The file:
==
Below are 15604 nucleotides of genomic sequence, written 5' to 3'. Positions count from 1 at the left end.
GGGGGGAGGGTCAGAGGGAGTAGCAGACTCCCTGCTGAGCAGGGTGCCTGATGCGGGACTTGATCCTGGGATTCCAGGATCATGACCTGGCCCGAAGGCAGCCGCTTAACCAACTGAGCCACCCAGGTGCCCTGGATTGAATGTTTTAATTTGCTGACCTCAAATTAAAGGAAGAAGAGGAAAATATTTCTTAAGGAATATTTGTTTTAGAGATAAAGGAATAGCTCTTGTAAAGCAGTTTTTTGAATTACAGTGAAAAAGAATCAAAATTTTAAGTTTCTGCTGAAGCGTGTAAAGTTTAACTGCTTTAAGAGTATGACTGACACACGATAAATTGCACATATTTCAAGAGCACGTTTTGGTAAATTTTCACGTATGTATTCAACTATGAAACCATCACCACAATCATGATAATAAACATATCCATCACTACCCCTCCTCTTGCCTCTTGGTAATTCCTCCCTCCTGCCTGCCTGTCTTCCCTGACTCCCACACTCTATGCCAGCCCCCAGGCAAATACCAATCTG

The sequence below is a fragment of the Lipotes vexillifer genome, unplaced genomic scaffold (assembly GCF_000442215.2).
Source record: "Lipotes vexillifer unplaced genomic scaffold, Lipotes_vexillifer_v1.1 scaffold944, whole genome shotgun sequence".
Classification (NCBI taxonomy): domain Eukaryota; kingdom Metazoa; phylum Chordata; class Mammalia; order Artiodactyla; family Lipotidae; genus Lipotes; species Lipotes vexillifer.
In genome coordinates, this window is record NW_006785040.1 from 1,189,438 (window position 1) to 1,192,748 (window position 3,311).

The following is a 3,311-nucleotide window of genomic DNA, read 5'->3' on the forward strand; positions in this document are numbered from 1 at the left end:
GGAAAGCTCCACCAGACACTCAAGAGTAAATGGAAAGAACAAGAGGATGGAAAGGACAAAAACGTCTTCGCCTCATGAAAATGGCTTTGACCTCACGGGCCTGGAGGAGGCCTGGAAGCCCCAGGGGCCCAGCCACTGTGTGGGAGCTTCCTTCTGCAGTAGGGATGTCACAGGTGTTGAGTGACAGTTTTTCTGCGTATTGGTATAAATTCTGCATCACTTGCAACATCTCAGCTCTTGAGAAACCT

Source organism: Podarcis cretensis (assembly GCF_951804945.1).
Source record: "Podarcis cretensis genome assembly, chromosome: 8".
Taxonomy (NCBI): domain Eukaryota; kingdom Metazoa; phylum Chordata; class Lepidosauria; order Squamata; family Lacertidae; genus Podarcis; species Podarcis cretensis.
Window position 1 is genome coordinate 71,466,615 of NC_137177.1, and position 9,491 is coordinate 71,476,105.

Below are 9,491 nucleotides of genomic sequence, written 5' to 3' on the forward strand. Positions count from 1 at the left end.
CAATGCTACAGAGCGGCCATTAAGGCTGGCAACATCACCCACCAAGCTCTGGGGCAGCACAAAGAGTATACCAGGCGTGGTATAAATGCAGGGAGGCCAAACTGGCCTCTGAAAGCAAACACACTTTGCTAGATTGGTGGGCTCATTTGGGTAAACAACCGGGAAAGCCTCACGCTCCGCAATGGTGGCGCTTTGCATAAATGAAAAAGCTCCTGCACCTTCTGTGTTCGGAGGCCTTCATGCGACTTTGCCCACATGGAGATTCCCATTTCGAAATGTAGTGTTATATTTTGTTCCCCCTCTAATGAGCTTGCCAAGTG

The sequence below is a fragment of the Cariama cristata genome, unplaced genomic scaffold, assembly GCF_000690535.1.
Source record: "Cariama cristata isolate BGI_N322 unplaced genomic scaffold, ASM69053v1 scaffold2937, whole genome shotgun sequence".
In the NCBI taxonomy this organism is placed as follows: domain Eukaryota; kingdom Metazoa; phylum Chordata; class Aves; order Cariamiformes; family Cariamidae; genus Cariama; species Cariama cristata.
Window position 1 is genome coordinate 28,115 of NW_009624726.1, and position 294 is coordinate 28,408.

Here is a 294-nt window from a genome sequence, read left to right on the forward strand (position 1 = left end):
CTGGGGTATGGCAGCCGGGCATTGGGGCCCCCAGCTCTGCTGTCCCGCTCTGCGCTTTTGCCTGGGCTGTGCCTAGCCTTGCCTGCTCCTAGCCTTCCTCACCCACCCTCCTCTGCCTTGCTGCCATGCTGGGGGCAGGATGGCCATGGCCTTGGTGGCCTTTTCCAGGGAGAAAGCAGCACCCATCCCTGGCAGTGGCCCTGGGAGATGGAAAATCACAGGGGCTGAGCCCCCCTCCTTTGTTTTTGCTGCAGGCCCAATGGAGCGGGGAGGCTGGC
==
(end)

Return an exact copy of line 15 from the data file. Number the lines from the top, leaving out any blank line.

The sequence below is a fragment of the Cariama cristata genome, unplaced genomic scaffold, assembly GCF_000690535.1.